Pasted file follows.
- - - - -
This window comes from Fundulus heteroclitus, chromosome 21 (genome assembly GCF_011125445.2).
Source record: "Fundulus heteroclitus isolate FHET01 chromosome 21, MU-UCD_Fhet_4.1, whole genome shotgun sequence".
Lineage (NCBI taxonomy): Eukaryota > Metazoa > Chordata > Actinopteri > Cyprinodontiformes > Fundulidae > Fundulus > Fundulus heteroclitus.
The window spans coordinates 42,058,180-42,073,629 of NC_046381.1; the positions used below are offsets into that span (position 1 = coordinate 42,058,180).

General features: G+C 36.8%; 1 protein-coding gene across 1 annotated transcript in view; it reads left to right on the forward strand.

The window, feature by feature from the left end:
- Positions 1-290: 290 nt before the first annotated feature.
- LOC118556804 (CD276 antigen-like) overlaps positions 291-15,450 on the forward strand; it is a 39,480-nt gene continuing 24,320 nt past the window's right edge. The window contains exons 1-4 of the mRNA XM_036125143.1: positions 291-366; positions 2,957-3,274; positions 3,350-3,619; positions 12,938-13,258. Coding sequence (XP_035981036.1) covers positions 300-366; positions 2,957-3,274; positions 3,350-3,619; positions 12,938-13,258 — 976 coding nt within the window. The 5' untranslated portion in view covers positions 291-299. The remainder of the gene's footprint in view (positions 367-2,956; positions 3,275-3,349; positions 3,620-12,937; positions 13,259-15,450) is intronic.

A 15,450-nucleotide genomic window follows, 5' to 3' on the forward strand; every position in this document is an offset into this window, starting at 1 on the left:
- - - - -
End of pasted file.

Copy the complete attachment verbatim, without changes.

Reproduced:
This window comes from Fundulus heteroclitus, chromosome 21 (genome assembly GCF_011125445.2).
Source record: "Fundulus heteroclitus isolate FHET01 chromosome 21, MU-UCD_Fhet_4.1, whole genome shotgun sequence".
Lineage (NCBI taxonomy): Eukaryota > Metazoa > Chordata > Actinopteri > Cyprinodontiformes > Fundulidae > Fundulus > Fundulus heteroclitus.
The window spans coordinates 42,058,180-42,073,629 of NC_046381.1; the positions used below are offsets into that span (position 1 = coordinate 42,058,180).

General features: G+C 36.8%; 1 protein-coding gene across 1 annotated transcript in view; it reads left to right on the forward strand.

The window, feature by feature from the left end:
- Positions 1-290: 290 nt before the first annotated feature.
- LOC118556804 (CD276 antigen-like) overlaps positions 291-15,450 on the forward strand; it is a 39,480-nt gene continuing 24,320 nt past the window's right edge. The window contains exons 1-4 of the mRNA XM_036125143.1: positions 291-366; positions 2,957-3,274; positions 3,350-3,619; positions 12,938-13,258. Coding sequence (XP_035981036.1) covers positions 300-366; positions 2,957-3,274; positions 3,350-3,619; positions 12,938-13,258 — 976 coding nt within the window. The 5' untranslated portion in view covers positions 291-299. The remainder of the gene's footprint in view (positions 367-2,956; positions 3,275-3,349; positions 3,620-12,937; positions 13,259-15,450) is intronic.

A 15,450-nucleotide genomic window follows, 5' to 3' on the forward strand; every position in this document is an offset into this window, starting at 1 on the left: